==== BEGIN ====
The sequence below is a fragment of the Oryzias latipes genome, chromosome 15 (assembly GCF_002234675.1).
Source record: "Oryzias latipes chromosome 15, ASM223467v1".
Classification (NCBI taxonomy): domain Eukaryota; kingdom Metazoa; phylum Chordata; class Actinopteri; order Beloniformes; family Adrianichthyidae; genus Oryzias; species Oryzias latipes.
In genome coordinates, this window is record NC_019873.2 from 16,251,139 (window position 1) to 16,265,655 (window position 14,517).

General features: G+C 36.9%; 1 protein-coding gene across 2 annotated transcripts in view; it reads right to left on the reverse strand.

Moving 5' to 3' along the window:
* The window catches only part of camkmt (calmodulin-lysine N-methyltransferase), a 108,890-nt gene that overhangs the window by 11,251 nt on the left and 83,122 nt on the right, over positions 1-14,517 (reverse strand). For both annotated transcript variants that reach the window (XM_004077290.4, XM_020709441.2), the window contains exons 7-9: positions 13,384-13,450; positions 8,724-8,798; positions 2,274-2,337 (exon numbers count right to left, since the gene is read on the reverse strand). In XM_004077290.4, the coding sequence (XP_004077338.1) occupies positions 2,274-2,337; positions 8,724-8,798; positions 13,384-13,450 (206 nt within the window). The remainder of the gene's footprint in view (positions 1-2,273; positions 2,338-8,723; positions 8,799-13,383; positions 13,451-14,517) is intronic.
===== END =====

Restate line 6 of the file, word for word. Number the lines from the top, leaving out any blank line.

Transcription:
Moving 5' to 3' along the window: